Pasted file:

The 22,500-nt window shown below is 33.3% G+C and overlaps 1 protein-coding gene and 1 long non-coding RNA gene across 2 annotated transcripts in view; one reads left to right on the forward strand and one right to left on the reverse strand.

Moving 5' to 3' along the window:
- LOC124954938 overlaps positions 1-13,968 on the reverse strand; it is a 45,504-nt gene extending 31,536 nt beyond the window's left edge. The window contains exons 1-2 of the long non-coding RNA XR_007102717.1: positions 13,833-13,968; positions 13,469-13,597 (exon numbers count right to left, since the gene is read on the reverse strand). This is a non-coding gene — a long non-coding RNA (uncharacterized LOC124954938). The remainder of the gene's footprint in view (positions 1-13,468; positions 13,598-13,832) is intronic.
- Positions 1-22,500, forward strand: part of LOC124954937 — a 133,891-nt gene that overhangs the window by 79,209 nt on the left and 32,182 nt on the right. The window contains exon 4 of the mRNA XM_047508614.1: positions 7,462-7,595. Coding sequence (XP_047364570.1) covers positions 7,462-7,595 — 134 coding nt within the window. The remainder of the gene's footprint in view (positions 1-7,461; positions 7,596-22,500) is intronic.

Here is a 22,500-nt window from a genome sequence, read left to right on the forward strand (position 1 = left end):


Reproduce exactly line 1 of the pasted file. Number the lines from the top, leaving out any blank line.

The 22,500-nt window shown below is 33.3% G+C and overlaps 1 protein-coding gene and 1 long non-coding RNA gene across 2 annotated transcripts in view; one reads left to right on the forward strand and one right to left on the reverse strand.